......Well, in the foreseeable future—when the batteries in my iPad and iPhone die. Both devices are slowing down; the iPad is older than the iPhone, so this is understandable. I haven’t had cause to complain until today, when suddenly my iPad was ‘forced’ to download and install the newest IOS software. Up until today I have managed to prevent the iPad from doing this, because I know that the newest software versions will only end up slowing down the device and rendering it obsolescent faster than if I don't install the upgrades. And it’s already slow, but I’m used to it. I’m fine with it because I mostly use my iPad to read Kindle books and to read emails/listen to music when I travel. When I turned it on today, I was unable to activate my device at all. I received the following error message instead:
Your iPad could not be activated because the activation server is temporarily unavailable. Try connecting your iPad to iTunes to activated it or try again in couple of minutes. If this problem persists, contact Apple support at apple.com/support.
So I did what I normally do in such situations—got irritated, then googled ‘why can’t I activate my iPad?’ And wouldn’t you know, this is a problem for others too, and is connected to the installation of the newest IOS software, which I didn’t want and which I have prevented from being installed up to this point by always pressing the ‘Remind me later’ option when prompted to download the newest software. But for some unknown reason, it installed itself between Friday evening and this morning (the iPad was off during that whole time) and created a problem on which I used most of my afternoon—how to reactivate my iPad. Not nice, Apple. Could someone explain to me how this happened?
You ask, why don’t I want the new software? Well, it’s a well-known fact that Apple (and probably other companies) deal in ‘planned obsolescence’ as discussed in a recent article in Forbes: https://www.forbes.com/sites/adamsarhan/2017/12/22/planned-obsolescence-apple-is-not-the-only-culprit/#5fff6f7f3cf2 Here’s the opening paragraph of this article:
Apple just got smacked with a class action lawsuit after the tech giant admitted it slowed down older iPhones. This act is also known as planned obsolescence. Wikipedia defines planned obsolescence (or built-in obsolescence) as: "in industrial design and economics is a policy of planning or designing a product with an artificially limited useful life, so it will become obsolete (that is, unfashionable or no longer functional) after a certain period of time."
Here’s another article dealing with the same: https://www.cultofmac.com/77814/is-apple-guilty-of-planned-obsolescence/; planned obsolescence forces us to buy new gadgets sooner than we want to. I don’t like this one bit. For the first, I don’t want to be buying new devices every other year. I’m not interested and I’m not that wealthy. Nor do I need to be cool by having the latest gadgets; I don’t care about this at all. I care more about the environment and about using things until they simply cannot be used anymore; we don’t need to pollute the world with lithium batteries year after year, when we don’t know how to deal with them at all.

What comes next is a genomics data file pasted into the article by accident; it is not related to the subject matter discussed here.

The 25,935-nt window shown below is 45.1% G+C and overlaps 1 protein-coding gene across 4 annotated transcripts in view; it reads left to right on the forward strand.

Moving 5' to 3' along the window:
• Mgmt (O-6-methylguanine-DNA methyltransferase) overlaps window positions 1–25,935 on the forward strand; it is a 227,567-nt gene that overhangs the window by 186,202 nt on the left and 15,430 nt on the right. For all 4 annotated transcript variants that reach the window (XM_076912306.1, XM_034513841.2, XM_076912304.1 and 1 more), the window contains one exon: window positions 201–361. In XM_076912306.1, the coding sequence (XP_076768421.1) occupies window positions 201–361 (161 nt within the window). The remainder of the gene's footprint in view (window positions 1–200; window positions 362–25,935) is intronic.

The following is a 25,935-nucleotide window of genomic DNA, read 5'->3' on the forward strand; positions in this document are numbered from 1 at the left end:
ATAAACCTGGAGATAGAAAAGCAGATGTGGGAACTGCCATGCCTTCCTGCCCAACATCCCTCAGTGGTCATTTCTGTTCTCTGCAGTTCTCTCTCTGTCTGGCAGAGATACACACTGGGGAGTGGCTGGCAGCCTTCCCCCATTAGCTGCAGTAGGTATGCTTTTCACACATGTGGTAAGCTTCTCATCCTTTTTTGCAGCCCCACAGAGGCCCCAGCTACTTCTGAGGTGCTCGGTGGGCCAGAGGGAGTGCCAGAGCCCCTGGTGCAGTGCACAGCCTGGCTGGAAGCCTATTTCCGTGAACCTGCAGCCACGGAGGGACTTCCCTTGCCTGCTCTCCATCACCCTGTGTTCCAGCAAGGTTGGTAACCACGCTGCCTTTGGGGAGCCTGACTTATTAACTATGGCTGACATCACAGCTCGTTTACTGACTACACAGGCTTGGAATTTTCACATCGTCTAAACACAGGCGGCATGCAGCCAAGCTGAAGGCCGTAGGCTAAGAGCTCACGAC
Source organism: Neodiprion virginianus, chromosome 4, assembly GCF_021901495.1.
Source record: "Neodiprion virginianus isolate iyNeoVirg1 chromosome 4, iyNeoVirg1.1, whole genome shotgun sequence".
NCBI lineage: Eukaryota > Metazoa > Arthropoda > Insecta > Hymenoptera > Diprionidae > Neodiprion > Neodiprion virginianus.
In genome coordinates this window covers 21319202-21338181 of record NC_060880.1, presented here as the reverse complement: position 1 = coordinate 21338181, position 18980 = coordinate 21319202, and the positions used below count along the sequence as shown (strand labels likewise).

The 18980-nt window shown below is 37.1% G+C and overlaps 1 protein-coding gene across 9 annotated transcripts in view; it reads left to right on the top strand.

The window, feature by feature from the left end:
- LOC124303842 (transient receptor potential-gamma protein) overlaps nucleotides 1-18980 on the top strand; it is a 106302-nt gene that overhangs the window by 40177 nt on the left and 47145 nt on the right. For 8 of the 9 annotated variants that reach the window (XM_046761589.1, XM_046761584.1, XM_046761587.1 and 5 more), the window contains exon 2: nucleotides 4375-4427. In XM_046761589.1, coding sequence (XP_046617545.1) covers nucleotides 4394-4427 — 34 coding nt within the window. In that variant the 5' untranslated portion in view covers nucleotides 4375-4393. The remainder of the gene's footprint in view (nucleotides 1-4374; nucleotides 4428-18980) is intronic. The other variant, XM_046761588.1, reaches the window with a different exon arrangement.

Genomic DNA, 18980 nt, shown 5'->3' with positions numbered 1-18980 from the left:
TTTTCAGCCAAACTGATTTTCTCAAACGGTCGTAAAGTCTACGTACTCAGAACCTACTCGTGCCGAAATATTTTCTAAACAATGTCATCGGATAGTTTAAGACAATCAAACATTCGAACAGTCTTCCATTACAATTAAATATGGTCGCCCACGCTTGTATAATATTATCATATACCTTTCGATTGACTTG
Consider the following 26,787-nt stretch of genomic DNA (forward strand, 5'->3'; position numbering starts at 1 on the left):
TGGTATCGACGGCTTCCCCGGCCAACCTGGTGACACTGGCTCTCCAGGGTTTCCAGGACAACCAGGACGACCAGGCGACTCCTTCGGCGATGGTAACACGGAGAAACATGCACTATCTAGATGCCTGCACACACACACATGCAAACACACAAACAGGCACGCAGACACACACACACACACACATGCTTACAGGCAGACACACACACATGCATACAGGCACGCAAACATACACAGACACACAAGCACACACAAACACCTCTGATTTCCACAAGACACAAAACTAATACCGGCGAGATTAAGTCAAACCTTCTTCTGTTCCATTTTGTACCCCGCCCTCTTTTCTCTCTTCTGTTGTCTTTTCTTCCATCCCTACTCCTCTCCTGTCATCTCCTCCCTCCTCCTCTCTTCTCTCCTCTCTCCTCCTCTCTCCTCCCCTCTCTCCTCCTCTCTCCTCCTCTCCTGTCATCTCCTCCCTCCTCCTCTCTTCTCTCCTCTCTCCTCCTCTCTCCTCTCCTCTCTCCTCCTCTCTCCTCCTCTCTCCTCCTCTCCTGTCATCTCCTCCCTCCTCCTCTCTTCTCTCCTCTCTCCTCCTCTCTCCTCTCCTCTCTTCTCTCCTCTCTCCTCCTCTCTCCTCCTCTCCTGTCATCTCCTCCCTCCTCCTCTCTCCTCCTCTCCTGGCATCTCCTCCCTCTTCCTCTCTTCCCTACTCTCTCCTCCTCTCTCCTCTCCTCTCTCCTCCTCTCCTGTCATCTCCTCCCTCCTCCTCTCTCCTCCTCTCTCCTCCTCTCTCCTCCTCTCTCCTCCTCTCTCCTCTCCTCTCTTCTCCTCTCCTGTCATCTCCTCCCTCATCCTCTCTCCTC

So what did I learn from googling this problem about not being able to activate my device? I found the following website that discussed the problem and gave some solutions: https://www.macworld.co.uk/how-to/ipad/how-activate-old-ipad-after-update-3638936/. I tried what was suggested there--connected my iPad to iTunes on my laptop and tried to ‘recover’ my iPad (updating that keeps the current setup). It didn’t work. So I had to opt for ‘restoring the factory defaults’, which essentially resets the entire iPad. This took a long time, with promptings along the way to type in different passwords and pass codes to this and that. Finally, I was able to activate my iPad, and what I ended up with was an iPad that had installed all the apps that are currently on my iPhone—in other words, way too many. But at least that was something—I didn’t have to download all the apps again from the app store. I deleted the apps I didn’t need on my iPad and opened my Kindle app. I had to download all the unread books again, and adjust the settings back to where I had them. Then I went to Music, and realized that I have to download all the songs in my library so that I can listen to them offline, like when I travel and there’s no wi-fi. I’m saving this job for another time. Something else I don’t understand; we buy these songs from Apple and yet they’re not ‘ours’. If I buy them and download them once to my music library, why aren’t they mine? This is amazingly and unnecessarily complicated.
I have no idea how these things are done on devices made by the other cell phone/tablet companies. They cannot be that much different. But it’s getting to the point where I prefer simplicity in all things. Why can’t Apple make it simple to use their devices, and leave it up to the individual user to decide whether he or she wants to install software that will in many cases deactivate their devices? We paid for them. Why can’t we decide when we want to upgrade them? At least on computers running Windows software, an upgrade doesn't result in the deactivation of the computer. Now I have new IOS software on an old iPad. Let’s see how long my ‘new’ old iPad survives. I’m betting not past summer, at which point I’m going to buy a cheap computer tablet (not an iPad), or simply a Kindle from Amazon.